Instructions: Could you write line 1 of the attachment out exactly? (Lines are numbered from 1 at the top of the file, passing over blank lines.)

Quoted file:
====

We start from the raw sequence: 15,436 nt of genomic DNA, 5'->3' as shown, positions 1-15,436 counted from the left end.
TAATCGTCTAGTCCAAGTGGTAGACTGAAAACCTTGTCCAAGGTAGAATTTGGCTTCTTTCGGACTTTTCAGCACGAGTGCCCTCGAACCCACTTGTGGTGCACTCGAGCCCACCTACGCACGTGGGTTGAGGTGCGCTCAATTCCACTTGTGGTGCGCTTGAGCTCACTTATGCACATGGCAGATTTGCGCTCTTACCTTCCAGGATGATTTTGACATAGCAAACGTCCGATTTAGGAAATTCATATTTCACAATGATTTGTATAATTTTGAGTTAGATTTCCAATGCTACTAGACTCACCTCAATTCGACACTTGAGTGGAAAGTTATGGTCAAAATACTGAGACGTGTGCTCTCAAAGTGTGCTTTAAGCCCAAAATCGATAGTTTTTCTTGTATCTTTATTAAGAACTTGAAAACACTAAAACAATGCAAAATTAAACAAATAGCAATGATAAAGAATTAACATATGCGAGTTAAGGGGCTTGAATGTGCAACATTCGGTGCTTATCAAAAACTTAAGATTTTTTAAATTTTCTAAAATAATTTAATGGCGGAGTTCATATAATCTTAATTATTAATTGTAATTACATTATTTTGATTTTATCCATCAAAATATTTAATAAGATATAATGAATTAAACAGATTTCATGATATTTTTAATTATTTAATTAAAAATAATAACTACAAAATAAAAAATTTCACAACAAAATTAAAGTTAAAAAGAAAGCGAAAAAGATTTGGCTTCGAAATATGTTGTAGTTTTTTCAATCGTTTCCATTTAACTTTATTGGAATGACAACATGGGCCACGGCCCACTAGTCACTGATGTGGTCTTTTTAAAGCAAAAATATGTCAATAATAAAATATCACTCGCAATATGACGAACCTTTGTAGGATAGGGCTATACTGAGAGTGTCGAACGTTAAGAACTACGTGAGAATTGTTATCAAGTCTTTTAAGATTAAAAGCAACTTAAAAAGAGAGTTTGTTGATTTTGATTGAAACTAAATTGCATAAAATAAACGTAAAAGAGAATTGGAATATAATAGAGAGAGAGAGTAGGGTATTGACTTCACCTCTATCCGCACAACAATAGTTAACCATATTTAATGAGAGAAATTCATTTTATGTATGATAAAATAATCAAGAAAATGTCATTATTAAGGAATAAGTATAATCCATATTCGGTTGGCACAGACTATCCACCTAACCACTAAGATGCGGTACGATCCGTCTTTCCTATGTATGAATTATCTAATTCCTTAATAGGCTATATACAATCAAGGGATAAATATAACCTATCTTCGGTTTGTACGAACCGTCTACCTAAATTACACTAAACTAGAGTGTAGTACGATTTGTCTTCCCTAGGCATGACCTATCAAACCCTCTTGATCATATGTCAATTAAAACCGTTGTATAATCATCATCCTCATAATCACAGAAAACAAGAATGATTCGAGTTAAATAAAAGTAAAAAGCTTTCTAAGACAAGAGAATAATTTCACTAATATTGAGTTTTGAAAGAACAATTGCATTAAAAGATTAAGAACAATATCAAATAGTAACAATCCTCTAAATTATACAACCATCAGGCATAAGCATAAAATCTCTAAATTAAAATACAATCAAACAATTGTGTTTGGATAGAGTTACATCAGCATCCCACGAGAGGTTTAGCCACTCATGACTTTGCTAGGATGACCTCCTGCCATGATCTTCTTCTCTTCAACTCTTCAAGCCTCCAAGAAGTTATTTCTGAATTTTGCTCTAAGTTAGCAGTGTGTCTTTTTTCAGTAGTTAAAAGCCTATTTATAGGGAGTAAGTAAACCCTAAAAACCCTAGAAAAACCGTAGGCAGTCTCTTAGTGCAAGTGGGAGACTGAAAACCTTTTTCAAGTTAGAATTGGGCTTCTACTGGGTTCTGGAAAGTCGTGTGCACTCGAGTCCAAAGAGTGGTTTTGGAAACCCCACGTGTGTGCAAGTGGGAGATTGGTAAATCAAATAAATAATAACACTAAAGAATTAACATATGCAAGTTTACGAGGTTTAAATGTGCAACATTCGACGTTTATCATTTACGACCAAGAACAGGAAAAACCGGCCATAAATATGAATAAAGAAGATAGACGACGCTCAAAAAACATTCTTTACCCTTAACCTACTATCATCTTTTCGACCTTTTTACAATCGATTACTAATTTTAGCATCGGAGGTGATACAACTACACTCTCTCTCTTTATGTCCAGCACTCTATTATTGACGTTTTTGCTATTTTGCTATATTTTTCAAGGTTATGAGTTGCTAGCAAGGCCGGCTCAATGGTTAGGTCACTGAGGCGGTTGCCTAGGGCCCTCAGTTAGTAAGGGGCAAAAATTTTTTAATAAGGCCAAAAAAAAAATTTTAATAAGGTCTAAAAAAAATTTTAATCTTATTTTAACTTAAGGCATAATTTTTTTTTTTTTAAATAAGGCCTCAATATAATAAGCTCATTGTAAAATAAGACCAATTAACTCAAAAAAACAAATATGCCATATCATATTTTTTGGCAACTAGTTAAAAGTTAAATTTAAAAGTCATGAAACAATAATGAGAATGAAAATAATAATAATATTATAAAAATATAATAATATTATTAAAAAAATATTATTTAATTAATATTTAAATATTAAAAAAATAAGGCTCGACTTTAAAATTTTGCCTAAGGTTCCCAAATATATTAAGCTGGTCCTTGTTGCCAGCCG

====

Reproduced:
We start from the raw sequence: 15,436 nt of genomic DNA, 5'->3' as shown, positions 1-15,436 counted from the left end.